Endurance athletes differ from strength-building athletes in that endurance athletes do not build muscle mass from training. Research suggests that individuals performing endurance activity require more protein intake than sedentary individuals so that muscles broken down during endurance workouts can be repaired.[23] Although the protein requirement for athletes still remains controversial (for instance see Lamont, Nutrition Research Reviews, pges 142 - 149, 2012), research does show that endurance athletes can benefit from increasing protein intake because the type of exercise endurance athletes participate in still alters the protein metabolism pathway. The overall protein requirement increases because of amino acid oxidation in endurance-trained athletes.[23] Endurance athletes who exercise over a long period (2–5 hours per training session) use protein as a source of 5–10% of their total energy expended. Therefore, a slight increase in protein intake may be beneficial to endurance athletes by replacing the protein lost in energy expenditure and protein lost in repairing muscles. Some scientists suggest that endurance athletes may increase daily protein intake to a maximum of 1.2–1.4 g per kg body weight.[12]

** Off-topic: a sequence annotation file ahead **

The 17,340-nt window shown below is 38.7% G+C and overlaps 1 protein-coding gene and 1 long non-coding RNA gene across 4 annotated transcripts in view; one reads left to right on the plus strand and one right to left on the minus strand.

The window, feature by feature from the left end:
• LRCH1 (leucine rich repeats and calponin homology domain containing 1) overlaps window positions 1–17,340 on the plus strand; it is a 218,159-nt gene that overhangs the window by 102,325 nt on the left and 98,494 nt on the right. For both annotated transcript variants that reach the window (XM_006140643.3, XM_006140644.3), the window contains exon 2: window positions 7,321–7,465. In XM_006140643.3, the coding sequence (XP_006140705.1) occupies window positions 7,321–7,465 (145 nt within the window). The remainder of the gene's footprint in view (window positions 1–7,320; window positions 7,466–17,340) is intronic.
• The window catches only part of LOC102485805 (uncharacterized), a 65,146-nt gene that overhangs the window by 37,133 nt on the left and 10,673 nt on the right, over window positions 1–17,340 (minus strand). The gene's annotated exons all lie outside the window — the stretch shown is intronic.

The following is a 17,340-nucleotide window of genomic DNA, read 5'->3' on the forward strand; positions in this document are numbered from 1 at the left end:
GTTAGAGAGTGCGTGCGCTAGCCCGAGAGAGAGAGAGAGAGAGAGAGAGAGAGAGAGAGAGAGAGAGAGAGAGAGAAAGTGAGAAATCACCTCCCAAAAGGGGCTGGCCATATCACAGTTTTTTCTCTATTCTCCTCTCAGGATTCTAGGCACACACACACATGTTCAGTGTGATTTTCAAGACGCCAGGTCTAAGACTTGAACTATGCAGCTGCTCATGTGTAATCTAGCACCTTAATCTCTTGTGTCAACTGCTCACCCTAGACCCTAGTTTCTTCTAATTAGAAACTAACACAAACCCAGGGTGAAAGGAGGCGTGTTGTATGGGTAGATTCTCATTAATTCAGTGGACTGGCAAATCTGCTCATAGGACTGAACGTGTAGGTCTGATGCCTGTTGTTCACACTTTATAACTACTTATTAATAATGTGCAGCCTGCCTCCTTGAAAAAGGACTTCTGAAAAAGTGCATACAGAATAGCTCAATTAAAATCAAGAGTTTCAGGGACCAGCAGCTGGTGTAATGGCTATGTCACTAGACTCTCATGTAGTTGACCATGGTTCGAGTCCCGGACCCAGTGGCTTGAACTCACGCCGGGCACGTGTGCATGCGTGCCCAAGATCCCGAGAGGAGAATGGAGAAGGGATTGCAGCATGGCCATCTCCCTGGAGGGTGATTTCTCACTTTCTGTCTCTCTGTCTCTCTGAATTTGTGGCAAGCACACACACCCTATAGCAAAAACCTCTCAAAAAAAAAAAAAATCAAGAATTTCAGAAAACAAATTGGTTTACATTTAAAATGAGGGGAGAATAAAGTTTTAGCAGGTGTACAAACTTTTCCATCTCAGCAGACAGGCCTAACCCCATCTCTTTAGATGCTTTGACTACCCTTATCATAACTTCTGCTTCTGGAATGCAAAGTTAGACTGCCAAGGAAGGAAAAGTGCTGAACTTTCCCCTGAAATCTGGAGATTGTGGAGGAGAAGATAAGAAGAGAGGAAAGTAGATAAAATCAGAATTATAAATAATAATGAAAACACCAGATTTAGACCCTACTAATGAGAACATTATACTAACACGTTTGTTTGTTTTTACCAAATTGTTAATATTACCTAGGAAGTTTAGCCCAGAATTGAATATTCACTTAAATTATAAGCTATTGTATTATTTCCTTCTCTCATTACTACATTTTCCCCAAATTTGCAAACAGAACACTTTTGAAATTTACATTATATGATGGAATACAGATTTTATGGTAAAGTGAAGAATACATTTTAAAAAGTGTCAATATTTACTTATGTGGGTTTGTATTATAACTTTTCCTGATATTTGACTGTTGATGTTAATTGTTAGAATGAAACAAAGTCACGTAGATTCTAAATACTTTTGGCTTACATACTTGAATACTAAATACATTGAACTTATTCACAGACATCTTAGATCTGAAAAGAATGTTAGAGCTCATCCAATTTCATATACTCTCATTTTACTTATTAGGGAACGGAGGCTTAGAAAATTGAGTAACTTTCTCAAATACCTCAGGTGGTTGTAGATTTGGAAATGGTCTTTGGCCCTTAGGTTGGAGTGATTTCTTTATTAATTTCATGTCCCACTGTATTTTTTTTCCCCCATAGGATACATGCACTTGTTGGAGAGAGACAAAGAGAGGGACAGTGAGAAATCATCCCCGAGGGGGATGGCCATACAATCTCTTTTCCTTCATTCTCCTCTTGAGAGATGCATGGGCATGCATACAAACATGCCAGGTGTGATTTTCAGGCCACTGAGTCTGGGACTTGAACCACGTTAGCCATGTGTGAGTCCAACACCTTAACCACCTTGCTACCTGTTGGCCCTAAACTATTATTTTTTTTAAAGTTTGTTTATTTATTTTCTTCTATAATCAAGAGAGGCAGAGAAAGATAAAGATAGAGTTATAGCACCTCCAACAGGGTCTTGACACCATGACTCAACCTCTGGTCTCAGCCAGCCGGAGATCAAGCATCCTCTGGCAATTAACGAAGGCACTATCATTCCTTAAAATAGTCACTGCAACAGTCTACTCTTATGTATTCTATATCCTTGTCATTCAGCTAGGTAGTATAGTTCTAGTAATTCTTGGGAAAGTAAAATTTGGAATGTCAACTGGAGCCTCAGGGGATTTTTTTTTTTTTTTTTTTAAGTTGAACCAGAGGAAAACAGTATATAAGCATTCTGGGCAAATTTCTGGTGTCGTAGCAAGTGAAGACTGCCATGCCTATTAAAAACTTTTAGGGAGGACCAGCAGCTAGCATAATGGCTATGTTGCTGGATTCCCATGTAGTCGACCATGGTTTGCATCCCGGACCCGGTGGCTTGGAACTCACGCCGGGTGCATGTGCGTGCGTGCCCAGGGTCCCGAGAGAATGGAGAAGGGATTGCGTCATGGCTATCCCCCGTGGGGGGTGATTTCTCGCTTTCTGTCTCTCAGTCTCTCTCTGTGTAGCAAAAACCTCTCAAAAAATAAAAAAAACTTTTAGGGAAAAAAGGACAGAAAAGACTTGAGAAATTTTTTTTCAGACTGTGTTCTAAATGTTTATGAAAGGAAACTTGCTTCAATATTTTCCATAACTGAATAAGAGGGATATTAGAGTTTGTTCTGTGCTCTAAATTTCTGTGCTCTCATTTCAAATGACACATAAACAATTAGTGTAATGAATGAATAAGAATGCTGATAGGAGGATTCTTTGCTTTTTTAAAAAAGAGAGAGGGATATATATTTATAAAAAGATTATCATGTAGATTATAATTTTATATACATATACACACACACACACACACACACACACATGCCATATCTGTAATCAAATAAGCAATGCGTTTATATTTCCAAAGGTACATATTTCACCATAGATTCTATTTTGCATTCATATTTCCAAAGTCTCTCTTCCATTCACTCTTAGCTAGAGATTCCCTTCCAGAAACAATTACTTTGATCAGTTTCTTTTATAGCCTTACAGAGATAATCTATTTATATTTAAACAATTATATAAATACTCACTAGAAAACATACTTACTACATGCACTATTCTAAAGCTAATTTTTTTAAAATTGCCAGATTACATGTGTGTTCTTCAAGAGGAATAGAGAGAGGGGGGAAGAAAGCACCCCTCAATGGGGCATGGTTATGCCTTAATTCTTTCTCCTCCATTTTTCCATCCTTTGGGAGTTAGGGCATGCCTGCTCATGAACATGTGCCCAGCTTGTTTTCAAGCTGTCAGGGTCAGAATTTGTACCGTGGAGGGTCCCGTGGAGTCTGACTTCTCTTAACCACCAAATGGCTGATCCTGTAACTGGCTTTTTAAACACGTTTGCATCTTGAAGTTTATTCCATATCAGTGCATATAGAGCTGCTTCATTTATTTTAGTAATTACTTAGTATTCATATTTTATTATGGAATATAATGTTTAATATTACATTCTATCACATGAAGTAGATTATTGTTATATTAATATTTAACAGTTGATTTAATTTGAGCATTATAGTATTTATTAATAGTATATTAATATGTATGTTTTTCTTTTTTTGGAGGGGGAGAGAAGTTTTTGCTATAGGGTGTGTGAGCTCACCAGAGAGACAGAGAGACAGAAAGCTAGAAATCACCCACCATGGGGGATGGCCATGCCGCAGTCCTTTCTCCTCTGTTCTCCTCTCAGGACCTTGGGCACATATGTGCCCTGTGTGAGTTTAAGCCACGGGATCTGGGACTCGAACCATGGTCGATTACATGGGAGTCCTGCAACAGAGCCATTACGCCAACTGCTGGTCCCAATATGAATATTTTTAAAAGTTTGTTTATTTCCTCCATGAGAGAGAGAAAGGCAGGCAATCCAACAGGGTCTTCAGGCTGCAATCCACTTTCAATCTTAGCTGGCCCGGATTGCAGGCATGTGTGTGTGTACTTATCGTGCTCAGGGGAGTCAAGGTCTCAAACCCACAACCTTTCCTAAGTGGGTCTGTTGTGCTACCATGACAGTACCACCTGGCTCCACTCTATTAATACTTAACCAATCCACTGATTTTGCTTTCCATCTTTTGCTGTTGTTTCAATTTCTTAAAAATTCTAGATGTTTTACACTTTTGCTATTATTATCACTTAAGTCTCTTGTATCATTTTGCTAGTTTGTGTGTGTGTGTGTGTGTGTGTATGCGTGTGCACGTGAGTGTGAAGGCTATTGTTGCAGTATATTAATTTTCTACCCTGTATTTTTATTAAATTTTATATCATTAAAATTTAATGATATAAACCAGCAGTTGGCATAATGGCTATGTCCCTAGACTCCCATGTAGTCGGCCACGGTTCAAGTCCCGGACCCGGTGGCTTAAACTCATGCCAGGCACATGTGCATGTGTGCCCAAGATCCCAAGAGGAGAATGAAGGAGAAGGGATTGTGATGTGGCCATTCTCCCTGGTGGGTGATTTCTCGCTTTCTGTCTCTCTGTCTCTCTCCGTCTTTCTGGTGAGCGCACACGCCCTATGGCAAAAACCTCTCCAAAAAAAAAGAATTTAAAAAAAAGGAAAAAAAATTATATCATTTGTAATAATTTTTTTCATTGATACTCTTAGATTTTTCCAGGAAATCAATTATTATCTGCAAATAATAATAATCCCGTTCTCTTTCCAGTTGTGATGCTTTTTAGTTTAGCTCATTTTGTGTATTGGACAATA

Anaerobic exercise protein needs

Research also indicates that individuals performing strength-training activity require more protein than sedentary individuals.[3][12][23] Strength-training athletes may increase their daily protein intake to a maximum of 1.4–1.8 g per kg body weight to enhance muscle protein synthesis, or to make up for the loss of amino acid oxidation during exercise.[12][24] Many athletes maintain a high-protein diet as part of their training, and so protein deficiency is less likely among this group than among non-athletes.[24] In fact, some athletes who specialize in anaerobic sports (e.g. weightlifting) assume a very high level of protein intake is necessary, and may over-consume.[7][24] Research indicates that many athletes consume more protein than they need even without the use of protein supplements.[7]